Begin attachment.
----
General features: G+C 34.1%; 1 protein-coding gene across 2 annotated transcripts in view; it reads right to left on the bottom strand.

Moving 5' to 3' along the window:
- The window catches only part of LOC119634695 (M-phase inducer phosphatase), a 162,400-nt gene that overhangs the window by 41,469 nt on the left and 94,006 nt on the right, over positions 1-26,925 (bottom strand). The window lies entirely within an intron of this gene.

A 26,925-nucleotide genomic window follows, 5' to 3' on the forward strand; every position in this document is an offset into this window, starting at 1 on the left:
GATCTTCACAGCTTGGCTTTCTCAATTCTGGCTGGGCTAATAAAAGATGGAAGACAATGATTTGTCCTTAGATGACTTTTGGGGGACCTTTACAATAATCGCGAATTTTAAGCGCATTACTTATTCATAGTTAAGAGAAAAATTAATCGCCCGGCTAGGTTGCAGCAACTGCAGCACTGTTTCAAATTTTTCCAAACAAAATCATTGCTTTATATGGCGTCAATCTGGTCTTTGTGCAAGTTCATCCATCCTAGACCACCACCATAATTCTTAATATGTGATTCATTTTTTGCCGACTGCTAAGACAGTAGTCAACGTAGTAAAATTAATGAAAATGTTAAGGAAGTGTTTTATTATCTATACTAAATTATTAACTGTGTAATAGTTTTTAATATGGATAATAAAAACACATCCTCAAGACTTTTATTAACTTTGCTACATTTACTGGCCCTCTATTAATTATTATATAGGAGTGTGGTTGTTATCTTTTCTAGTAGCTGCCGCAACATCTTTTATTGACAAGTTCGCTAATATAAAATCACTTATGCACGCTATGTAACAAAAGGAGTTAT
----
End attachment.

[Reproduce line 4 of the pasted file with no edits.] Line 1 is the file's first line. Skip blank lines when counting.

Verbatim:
A 26,925-nucleotide genomic window follows, 5' to 3' on the forward strand; every position in this document is an offset into this window, starting at 1 on the left: